County Commissioner Ottice Amison, also an Army veteran, said a lot of veterans have handicap issues, making nearby bathrooms all the more necessary. “If we lose this funding, or the state gives the park back it will put a strain on the city,” he said.

One veteran, Al Douglas, asked that the state redesign the bathrooms to be more like Chapman’s house, not too far away on U.S. 98. “But why is there a pavilion? People don’t go to party,” he said.

Katie Davis, who lives behind the gardens, said she had concerns about the restrooms’ location, and the fact that two live oaks might be affected, despite the relocation.

She said the 19 percent reduction was “not a significant compromise. It’s still bigger than a three-bedroom house. Three different (smaller ones) would be better.

“Please urge the DEP to come back to the table with a more appropriate compromise

Let them come back with a new management plan that the public could comment on,” she said. “This is not what a majority of Apalachicola residents are looking for.”

Donna Ingle stressed that “nobody has ever opposed restrooms. Nobody has opposed the pavilion; they’re opposed to the size and location. Make them (pavilions) smaller. The logical place is in front of the gardens, 

“Why can’t we talk about coming together?” she said. “We have to go back and have bathrooms and a pavilion that works for everybody.”

Faye Gibson said the pavilion will be like the one at Scipio Creek, which she said sees limited usage. “To build another pavilion that’s not going to be used is not what we need,” she said.

Cutler Edwards urged the commission to “think broadly about the potential use” of the gardens as a historic path through the town, “a self-guided tour of hundreds of years of Apalachicola.” He said he saw the pavilion as a less expensive site for weddings.

Of concern by the commissioners was what would happen with the funding if the city balked at the state’s proposal, which first emerged several years ago and was backed by the citizen advisory council at that time.

“The residents in the hillside community have not been heard; it’s time now to listen to everybody,” said Ash, adding that opposition has come from “a special interest group pushing the narrative.

“We tabled it and kicked the can down the road,” she said. “Now you have a majority coming in favor. It’s time to allow some development to be had in the hillside (which) has been neglected for so many years. Let’s share in the development of our city.”

George said misinformation has clouded the issue, particularly that opponents don’t care about veterans issues or that the state will wash its hands of maintaining the gardens.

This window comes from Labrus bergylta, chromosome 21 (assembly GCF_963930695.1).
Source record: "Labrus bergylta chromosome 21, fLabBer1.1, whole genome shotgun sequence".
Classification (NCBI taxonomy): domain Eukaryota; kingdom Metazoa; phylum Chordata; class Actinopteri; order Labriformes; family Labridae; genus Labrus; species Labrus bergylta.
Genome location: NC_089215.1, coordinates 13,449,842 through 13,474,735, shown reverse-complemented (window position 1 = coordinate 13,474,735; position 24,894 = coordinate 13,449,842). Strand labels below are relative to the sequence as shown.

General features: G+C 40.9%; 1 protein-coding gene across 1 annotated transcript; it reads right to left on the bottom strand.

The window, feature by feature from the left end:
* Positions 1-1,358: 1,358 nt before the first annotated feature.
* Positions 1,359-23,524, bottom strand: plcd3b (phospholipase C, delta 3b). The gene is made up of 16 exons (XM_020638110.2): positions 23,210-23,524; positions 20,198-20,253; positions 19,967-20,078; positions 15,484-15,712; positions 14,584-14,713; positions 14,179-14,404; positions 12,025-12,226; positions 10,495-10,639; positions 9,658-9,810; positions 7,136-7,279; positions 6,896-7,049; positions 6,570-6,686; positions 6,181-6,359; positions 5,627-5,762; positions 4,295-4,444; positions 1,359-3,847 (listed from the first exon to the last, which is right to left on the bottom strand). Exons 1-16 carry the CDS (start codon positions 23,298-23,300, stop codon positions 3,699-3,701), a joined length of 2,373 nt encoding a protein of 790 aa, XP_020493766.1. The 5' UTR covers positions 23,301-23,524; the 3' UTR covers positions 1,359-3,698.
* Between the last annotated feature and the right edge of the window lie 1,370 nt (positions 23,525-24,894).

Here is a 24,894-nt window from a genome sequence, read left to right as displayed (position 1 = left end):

“There’s never been discussion about abandoning the lease,” she said. “Who is pushing that narrative and why? Someone has ginned up a controversy that doesn’t exist.

“I’m dumbstruck. I served on the board with Jimmy Mosconis; I wrote their application. Nobody here is against veterans; nobody is against development on the Hill,” George said. “The DEP improvements violate the spirit of this management plan. The botanical garden would be great for the community if it were a botanical garden. They’re not competing visions.”

Josh Hodson, park manager over the Orman House as well as the Gorrie Museum and the St. George Island state park, clarified to commissioners that the state was not planning on abandoning the gardens. 

“If this project doesn’t happen we’re not taking our football and not going to abandon the gardens and veterans’ plaza. If we don’t build a pavilion and the restrooms we will still pursue making it more of  a botanical area,” she said.

He said in the event the city rejected the state’s proposal, the monies, roughly $800,000, would be allocated elsewhere in Franklin County, perhaps to Bald Point State Park or to the Gorrie Museum.

“I want to be friends with everybody,” he said. “I see a lot of family gatherings and birthday parties (at the gardens), and restrooms getting to serve the veterans plaza. I think we can balance that and also provide a place for some shade for gatherings,  interpretive programs, plant sales.

“We’re going to focus in on Chapman plants and others that would showcase native Florida and that are going to survive,” Hodson said. “We’ll be looking for professional help for the gardens.”

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Meet the Editor

David Adlerstein, The Apalachicola Times’ digital editor, started with the news outlet in January 2002 as a reporter.

Prior to then, David Adlerstein began as a newspaperman with a small Boston weekly, after graduating magna cum laude from Brandeis University in Waltham, Massachusetts. He later edited the weekly Bellville Times, and as business reporter for the daily Marion Star, both not far from his hometown of Columbus, Ohio.

In 1995, he moved to South Florida, and worked as a business reporter and editor of Medical Business newspaper. In Jan. 2002, he began with the Apalachicola Times, first as reporter and later as editor, and in Oct. 2020, also began editing the Port St. Joe Star.

Wendy Weitzel The Star Digital Editor